• TEDx Events – Started in 2009, TEDx was designed to “give communities, organizations and individuals the opportunity to stimulate dialogue through TED-like experiences at the local level.” TEDx events can feature a screening of TED Talks videos, or a screening combined with live presenters. These events are “fully planned and coordinated independently, on a community-by-community basis.”[8] In 2009, TED introduced “TEDx-in-a-box,” which gives a set of materials and a “template” for hosting and producing an independent TEDx event. TED also offers a program by which volunteers can translate conference TED talks into other languages.
    • ICANN could emulate both of these design ideas for the Public Forum, for example, by crowdsourcing the translation of the Public Forum proceedings (especially into languages outside of the 6 UN languages ICANN currently provides), and by providing “ICANN Public Forum in a box” templates for independent organizers to, for example, host regional or local Public Forums in tandem with the official ICANN Public Forum. To help connect these independent Public Forums with the main event, ICANN could experiment with many of the virtual participation tools described above.

Another technique to devolve meetings that ICANN could experiment with is “live blogging,” where certain individuals “push” the content of a meeting out to a wider audience via the Internet.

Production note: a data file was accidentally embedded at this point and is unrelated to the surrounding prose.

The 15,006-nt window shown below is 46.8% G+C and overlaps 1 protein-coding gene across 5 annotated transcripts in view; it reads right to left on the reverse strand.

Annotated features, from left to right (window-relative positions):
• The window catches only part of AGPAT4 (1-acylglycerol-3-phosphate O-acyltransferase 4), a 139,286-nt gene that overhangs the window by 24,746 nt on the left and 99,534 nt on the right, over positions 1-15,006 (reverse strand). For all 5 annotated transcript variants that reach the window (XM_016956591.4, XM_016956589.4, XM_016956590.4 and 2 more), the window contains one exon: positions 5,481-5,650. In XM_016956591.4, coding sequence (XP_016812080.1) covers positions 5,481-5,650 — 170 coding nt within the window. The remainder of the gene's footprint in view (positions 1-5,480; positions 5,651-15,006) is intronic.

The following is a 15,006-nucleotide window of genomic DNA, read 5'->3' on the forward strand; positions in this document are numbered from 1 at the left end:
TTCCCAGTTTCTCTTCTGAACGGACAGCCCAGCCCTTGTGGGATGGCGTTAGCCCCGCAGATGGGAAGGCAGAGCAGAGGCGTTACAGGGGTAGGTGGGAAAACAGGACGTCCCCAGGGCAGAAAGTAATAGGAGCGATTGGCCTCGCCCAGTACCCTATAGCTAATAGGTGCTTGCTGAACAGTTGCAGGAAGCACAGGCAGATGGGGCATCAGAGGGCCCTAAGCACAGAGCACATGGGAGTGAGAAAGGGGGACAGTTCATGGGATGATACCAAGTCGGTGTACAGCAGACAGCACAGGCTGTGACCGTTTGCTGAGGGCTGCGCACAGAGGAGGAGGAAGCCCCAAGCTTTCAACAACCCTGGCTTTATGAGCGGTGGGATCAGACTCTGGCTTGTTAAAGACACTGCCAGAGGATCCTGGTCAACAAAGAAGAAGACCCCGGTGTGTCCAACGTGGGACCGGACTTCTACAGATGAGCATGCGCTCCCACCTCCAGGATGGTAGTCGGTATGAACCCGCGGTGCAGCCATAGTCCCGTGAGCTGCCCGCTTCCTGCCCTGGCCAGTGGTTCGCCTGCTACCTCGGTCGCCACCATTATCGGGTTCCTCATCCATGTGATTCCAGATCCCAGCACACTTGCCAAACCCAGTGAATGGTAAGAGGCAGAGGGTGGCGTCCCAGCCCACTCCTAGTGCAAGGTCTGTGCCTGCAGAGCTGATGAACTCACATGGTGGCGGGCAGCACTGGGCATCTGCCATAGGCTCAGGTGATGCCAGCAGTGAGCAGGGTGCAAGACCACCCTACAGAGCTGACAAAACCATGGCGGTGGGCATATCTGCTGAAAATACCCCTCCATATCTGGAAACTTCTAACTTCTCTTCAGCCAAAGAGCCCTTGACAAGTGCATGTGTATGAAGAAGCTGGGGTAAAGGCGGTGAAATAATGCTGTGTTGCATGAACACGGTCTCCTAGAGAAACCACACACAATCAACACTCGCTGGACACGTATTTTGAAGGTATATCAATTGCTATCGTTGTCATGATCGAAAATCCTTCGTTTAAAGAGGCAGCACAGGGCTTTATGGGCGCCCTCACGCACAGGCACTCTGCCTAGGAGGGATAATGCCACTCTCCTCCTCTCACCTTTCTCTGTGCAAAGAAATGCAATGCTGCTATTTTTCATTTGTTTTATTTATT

• The WWDMagic apparel trade expo – Hosted in Las Vegas in 2010, the expo aimed to generate more discussion among its attendees and expand its audience into virtual space. To do so, it partnered with Teen Vogue to select 15 bloggers and also hosted a contest through the event’s Tumblr site to select 20 more. The bloggers arrived to the expo and greatly expanded the audience for the content by reporting on the events, recording video and pictures and also participating in panel discussions.
    • Perhaps ICANN could empower newcomers or ICANN Fellows to engage in ICANN events through live blogging to instill confidence and provide incentives to network with other participants, to the end of creating a value-adding immersive experience into the Public Forum and ICANN meetings. ICANN could incentivize this process by, for example, giving live bloggers “official correspondent” titles during the next ICANN Public Forum.

Techniques for encouraging non-incumbent participation